Can I avoid “doc fees” for a new car?

Ask NJMoneyHelp

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Q. Why does a car dealer charge hundreds in “document fees” when I buy a car? Couldn’t I just do all the running around and save the money?
— Car buyer

A. In theory, you could try, but that would take some heavy negotiating with the dealership. It’s more a matter of paperwork than it is “running around.”

The document fees simply cover the cost of the time and effort the dealer takes to fill out the paperwork associated with your car purchase.

Ten states limit what can be charged for document fees. New Jersey isn’t one of them.

Florida’s average fee of $675 is the highest in the country, according to Edmunds.com, and some dealers in that state charge as much as $999. North Carolina came in second highest at $550 on average. Arkansas has the lowest fees at $110 on average.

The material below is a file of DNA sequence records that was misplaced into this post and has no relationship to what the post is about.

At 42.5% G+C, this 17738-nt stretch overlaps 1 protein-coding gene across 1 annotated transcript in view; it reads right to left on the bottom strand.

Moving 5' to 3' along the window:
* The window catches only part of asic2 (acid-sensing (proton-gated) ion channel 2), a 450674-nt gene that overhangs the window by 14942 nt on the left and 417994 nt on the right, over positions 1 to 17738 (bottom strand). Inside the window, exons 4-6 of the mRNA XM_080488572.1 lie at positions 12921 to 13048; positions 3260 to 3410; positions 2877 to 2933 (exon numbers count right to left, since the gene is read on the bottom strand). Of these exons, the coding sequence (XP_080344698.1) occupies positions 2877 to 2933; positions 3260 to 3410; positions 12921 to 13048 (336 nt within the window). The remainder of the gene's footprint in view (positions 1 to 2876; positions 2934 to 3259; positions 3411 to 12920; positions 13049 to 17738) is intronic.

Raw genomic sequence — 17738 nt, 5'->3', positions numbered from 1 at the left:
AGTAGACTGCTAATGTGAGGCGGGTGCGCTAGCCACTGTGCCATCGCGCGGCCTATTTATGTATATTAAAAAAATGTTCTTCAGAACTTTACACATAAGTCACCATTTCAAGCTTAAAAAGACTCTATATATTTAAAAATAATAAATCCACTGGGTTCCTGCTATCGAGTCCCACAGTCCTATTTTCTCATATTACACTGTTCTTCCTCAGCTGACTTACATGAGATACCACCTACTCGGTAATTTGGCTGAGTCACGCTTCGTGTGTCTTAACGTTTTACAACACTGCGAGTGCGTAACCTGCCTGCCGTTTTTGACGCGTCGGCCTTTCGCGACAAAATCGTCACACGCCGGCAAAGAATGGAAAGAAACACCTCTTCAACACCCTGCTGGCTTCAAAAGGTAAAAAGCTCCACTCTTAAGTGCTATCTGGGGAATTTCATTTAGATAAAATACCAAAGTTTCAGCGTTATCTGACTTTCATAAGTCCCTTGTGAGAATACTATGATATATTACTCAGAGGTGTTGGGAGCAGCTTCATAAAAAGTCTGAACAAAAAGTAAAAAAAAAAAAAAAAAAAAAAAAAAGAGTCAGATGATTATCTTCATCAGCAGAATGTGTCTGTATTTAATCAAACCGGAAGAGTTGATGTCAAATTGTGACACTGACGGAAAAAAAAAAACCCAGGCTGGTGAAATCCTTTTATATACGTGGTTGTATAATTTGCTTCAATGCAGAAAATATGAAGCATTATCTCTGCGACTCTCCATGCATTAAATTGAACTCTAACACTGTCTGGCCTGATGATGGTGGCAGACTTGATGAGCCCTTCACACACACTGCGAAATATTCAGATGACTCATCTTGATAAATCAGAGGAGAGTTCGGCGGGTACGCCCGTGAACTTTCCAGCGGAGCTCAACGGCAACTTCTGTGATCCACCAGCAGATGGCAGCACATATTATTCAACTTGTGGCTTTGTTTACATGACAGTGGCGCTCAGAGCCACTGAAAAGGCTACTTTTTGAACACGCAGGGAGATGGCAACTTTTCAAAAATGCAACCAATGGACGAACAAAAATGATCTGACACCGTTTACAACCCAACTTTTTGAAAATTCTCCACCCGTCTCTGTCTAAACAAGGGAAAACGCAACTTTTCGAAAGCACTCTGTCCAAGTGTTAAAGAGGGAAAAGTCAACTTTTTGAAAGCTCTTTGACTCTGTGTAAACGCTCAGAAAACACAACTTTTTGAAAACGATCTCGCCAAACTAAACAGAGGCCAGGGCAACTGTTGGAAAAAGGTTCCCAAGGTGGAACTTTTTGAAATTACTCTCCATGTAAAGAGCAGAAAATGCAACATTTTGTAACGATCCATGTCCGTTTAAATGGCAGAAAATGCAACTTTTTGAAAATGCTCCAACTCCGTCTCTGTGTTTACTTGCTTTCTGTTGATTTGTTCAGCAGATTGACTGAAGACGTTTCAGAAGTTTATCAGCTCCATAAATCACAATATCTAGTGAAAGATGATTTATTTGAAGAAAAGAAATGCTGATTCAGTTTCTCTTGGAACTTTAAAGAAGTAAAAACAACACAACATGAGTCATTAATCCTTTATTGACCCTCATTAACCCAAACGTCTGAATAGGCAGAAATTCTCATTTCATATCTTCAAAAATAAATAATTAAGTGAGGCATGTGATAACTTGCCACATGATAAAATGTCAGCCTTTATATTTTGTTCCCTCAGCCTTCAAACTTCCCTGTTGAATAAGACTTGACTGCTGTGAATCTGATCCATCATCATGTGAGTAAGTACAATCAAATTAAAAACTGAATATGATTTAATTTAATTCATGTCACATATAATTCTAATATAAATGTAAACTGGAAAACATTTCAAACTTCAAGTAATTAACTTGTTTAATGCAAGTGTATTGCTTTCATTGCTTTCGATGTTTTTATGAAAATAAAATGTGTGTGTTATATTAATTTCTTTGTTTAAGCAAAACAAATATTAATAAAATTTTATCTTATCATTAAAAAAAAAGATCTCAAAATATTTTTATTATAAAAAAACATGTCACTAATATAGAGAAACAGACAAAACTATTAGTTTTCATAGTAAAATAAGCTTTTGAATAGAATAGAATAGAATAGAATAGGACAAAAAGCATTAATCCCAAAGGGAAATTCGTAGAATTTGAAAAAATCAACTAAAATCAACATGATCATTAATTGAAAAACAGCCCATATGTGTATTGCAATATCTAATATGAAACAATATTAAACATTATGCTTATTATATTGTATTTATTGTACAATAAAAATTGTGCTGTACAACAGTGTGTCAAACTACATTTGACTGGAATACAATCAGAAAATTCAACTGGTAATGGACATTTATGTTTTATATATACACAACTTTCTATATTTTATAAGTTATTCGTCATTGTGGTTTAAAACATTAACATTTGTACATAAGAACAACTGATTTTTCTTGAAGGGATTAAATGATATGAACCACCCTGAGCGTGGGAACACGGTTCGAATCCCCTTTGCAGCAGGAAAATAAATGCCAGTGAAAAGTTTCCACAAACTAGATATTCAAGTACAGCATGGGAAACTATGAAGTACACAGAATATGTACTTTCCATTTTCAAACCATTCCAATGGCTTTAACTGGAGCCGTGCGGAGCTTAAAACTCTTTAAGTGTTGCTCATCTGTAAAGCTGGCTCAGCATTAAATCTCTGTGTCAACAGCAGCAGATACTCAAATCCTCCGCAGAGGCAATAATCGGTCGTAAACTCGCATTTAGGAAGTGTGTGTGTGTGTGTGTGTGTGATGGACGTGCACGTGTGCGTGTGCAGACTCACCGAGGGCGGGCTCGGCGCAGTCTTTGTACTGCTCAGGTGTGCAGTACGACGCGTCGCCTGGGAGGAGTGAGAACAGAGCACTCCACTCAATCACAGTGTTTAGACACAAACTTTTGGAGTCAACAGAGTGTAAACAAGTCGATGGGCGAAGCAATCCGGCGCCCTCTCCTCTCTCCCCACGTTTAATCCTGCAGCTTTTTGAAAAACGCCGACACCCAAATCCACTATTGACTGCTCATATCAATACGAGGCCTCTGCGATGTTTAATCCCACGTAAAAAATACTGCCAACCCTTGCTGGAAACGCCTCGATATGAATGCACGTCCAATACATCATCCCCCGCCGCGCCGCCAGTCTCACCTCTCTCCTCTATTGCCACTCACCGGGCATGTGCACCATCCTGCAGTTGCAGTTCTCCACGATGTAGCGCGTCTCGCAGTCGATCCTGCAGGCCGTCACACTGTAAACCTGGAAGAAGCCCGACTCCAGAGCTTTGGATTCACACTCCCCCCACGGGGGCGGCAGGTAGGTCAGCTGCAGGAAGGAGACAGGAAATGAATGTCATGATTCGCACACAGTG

New Jersey’s average is somewhere in the middle, at $335, Edmunds said.

When you mentioned you doing the “running around” instead of the dealer doing it, you may be mistaking document fees with some other fees associated with a car purchase.

Fees from the Motor Vehicle Commission (MVC), such as for the temporary tag, registration, license plate and title, should be itemized separately from any document fees on a bill of sale, an MVC spokesman said.

“‘Document fees’ assessed during the car buying process are not charged by the Motor Vehicle Commission, and customers concerned about these fees should pose this question to their vehicle dealer,” he said.

That’s good advice.

Email your questions to moc.p1501043268leHye1501043268noMJN1501043268@ksA1501043268.

NJMoneyHelp.com presents certain general financial planning principles and advice, but should never be viewed as a substitute for obtaining advice from a personal professional advisor who understands your unique individual circumstances.